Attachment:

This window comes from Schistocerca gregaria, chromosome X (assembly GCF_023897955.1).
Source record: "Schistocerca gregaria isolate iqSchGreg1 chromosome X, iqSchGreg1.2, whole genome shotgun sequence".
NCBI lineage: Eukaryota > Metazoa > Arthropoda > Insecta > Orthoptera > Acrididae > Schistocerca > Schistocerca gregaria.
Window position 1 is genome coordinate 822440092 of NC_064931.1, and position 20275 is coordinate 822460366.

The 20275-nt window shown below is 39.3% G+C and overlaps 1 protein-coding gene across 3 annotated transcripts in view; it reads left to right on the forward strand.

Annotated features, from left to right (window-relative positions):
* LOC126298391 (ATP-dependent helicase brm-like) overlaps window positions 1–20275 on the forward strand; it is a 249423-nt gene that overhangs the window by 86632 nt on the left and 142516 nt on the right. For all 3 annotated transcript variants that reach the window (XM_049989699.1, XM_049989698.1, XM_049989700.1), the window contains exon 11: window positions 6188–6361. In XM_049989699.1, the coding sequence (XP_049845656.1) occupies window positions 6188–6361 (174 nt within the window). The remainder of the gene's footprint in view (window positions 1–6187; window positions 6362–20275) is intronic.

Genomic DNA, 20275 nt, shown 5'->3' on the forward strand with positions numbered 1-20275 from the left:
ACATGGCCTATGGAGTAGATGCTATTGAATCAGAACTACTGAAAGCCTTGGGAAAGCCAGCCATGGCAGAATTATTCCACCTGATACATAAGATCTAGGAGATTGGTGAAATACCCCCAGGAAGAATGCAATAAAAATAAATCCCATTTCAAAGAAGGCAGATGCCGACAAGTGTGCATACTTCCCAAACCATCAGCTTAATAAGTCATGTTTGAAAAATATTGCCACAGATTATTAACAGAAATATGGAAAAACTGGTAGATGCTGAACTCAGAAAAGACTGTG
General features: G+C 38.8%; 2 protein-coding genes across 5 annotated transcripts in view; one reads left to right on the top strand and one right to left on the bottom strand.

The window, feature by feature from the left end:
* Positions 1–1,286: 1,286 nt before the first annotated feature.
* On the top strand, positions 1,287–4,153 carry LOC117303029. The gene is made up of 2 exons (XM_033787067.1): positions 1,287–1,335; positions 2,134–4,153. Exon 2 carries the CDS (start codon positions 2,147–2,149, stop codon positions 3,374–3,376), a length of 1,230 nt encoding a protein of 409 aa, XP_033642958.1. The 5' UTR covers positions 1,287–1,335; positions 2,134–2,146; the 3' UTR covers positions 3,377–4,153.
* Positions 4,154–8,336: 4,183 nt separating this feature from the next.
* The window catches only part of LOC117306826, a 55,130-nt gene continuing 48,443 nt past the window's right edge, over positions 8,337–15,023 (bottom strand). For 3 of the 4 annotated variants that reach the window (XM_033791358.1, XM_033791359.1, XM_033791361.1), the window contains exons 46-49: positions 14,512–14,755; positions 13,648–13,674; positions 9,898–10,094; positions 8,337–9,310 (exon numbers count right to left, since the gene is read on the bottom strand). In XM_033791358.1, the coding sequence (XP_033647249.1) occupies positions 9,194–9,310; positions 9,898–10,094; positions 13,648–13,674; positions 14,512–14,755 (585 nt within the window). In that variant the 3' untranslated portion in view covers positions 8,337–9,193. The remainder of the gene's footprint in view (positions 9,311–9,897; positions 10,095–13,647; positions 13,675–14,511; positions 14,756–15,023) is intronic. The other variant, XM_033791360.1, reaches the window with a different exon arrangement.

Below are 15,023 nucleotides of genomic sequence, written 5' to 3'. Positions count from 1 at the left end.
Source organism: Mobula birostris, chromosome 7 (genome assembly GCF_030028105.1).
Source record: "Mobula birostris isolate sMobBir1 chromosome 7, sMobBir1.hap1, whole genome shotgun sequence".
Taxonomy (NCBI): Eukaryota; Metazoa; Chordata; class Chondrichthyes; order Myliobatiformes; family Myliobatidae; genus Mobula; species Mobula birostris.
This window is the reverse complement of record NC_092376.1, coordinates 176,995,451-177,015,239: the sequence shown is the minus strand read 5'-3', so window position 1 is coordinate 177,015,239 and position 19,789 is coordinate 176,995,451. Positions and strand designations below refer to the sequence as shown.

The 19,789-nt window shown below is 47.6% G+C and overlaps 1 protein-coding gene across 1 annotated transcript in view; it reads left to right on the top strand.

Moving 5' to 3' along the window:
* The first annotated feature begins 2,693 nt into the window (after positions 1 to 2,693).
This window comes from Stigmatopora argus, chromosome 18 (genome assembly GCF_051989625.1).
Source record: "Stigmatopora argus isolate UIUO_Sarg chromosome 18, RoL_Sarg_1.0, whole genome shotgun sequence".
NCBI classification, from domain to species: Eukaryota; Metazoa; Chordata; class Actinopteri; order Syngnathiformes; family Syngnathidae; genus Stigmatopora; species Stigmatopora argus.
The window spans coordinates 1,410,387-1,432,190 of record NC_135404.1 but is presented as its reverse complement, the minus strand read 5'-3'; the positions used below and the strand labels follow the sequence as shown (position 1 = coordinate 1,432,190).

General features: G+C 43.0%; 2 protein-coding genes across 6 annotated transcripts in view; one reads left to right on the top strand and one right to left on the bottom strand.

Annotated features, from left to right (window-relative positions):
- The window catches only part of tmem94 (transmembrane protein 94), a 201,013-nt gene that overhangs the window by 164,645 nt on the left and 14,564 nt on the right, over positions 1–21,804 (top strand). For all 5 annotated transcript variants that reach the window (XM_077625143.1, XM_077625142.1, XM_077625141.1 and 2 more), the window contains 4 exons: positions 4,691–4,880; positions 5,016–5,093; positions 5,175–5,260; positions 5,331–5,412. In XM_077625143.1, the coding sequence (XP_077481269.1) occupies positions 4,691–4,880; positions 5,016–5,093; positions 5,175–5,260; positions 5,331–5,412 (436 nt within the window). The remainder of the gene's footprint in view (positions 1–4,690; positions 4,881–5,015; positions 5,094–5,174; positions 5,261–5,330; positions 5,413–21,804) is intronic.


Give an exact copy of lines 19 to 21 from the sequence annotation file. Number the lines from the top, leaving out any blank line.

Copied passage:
Taxonomy (NCBI): Eukaryota; Metazoa; Chordata; class Chondrichthyes; order Myliobatiformes; family Myliobatidae; genus Mobula; species Mobula birostris.
This window is the reverse complement of record NC_092376.1, coordinates 176,995,451-177,015,239: the sequence shown is the minus strand read 5'-3', so window position 1 is coordinate 177,015,239 and position 19,789 is coordinate 176,995,451. Positions and strand designations below refer to the sequence as shown.

The 19,789-nt window shown below is 47.6% G+C and overlaps 1 protein-coding gene across 1 annotated transcript in view; it reads left to right on the top strand.